Chiggers

Chiggers, also known as “red bugs”, are the larvae of mites. When a human is bitten by a chigger, it can cause serious itching as well as small red welts on the skin. An infection can occur from the severe irritation and frequent scratching. Chiggers are not known to transmit any human diseases in Florida.

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Biology

There are five main stages of the life cycle of chiggers. Egg, prelarva, larva, nymph and adult. Females will find sheltered areas to lay their eggs. When the eggs hatch they are prelarva, which means they are inactive and they do not feed. Once they reach the larva stage, that is when they are in the parasitic stage and they will feed on humans and animals. The stage of orange-yellow or light-red larval with six legs, crawl on the soil until they find a suitable host. A suitable host an range from mammals, birds, reptiles and amphibians. Humans are not an intentional host for chiggers. If they become attached to a human, they are usually dislodged or they will die within hours.

The larvae will not burrow under the skin, but instead they will suck fluids out of the host animal. It takes three days for a larva to become engorged. Once they are engorged, they will fall off their host and transform into the nymphal stage.

Just like the adult mite, the nymph has 8 legs. Their body is hairy and around 1/20 inch long as well as bright red. Both the nymph and adult will feed on insect eggs, small insects and other organisms. Adult chiggers are active in the spring, however in South Florida they can be active all year.

It can take anywhere between 2 months to one year for the entire life cycle to take place. Up to five generations can be produced per year based on the temperature, moisture and location.

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Chigger Bites

Chiggers insert their piercing mouthparts to the skin, hair follicles or pores and attach themselves. They are not noticed for quite some time once they attach to a human. They will inject a fluid into the skin, which dissolves tissue, during feeding. Chiggers do not feed on blood. What they do feed on is partially digested skin cells and lymph broken down by their saliva. There is a human immune reaction that takes place when a chigger bites you, keeping it from obtaining adequate nourishment. They very rarely ever survive long enough to actually finish a complete meal.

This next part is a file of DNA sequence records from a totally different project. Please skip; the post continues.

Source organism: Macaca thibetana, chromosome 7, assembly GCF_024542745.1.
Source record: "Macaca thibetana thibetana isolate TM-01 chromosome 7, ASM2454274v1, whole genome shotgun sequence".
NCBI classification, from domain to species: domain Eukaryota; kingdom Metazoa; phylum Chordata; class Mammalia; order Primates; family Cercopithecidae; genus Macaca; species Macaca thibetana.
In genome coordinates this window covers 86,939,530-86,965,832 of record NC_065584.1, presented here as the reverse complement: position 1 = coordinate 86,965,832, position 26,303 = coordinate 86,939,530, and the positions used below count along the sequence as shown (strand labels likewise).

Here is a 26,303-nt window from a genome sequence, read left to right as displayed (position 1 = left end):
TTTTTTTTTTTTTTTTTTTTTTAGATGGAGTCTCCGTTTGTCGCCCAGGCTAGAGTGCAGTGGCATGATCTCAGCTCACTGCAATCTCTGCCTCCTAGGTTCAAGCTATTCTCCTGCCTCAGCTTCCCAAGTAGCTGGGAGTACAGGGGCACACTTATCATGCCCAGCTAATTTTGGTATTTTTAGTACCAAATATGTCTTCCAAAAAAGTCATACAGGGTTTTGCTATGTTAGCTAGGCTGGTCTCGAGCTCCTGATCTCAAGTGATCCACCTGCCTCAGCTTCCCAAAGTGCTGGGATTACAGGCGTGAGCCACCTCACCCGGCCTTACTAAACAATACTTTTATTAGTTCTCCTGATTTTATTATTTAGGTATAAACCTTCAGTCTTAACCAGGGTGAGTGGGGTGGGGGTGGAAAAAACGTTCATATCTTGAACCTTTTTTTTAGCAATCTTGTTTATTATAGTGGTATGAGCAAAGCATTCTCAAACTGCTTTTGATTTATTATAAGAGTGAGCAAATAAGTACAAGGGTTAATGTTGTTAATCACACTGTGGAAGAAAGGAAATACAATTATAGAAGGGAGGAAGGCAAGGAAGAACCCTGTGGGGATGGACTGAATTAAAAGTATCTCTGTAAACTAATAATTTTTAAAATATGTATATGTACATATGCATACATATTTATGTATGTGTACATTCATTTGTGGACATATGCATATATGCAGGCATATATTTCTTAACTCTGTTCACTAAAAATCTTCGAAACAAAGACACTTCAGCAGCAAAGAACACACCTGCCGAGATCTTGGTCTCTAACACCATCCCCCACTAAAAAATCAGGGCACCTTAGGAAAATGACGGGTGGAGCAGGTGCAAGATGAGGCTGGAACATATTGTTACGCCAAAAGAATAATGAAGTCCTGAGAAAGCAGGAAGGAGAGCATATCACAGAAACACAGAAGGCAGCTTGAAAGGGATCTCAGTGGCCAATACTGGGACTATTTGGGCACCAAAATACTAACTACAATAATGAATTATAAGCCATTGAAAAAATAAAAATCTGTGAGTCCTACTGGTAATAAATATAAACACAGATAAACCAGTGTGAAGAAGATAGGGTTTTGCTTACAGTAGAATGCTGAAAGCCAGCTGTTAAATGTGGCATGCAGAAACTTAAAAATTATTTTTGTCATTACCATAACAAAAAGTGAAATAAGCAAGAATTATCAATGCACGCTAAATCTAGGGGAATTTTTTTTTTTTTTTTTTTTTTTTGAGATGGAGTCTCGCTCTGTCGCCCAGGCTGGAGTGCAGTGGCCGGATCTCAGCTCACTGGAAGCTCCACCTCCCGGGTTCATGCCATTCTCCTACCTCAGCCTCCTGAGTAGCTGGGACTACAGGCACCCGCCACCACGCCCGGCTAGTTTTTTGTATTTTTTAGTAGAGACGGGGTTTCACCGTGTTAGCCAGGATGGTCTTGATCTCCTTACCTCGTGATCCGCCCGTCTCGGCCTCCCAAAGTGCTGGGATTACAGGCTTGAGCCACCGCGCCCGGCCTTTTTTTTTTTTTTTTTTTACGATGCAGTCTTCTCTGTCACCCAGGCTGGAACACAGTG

Four to eight hours after a chigger bite is generally when you will notice any itching. The welts are caused by the fluid injection, which could last up to two weeks. There have been cases where a human has had an allergic reaction from the fluid. This can result in some severe swelling, itching and even fever. Some people believe that chiggers embed themselves in the skin or that the welts contain them, but this is a mistake. Scratching at these welts can cause secondary infection.

Chiggers are found on the body in places like ankles, waistline, knees and armpits, this is due to them liking spots where clothing fits tightly or where the skin is thin, tender or wrinkled.

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Preferred Habitat

Most often, chiggers are found in low, damp areas where vegetation is heavy. They will be most abundant in areas that are covered with shrubs and small trees where rodents are numerous. A female lays all her eggs in one spot, so they are likely to occur in pockets or islands. However, chiggers may persist in home lawn.

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Control

When a chigger is on the skin, it can be removed easily by taking a hot bath or shower and lathering up with soap several times. A bath will kill those that are attached and not attached. It is not always possible to prevent welts caused by chiggers because symptoms of contact may not appear for several hours. You should apply antiseptic to all welts that do appear. Temporary relief of itching may be taken care of by nonprescription local anesthetics which you can get at most drug stores. Another thing that can ease itching is rubbing meat tenderizer into the welt.

Where protective clothing if you are going into areas where chiggers are suspected. You should also use repellent containing DEET (N.N-dimethyl-3-benzamide).

Infestations may be eliminated through habitat reduction. You can remove their protective cover by keeping up with frequent mowing, clearing shrubbery and removing weeds. Those are the things that chiggers need to survive, so by eliminating those, you will help eliminate any presence of them. One way to locate infested areas is to place a piece of black cardboard edgewise on the ground, if chiggers are present, they will climb to the top and congregate there. It will look like tiny yellow or pink dots moving around. Of course, before starting, use protective clothing and repellents.

Chiggers can sometimes invade structures. These infestations can be controlled with either surface or crack and crevice treatments of insecticide or space sprays.

 

References:

http://edis.ifas.ufl.edu/ig085

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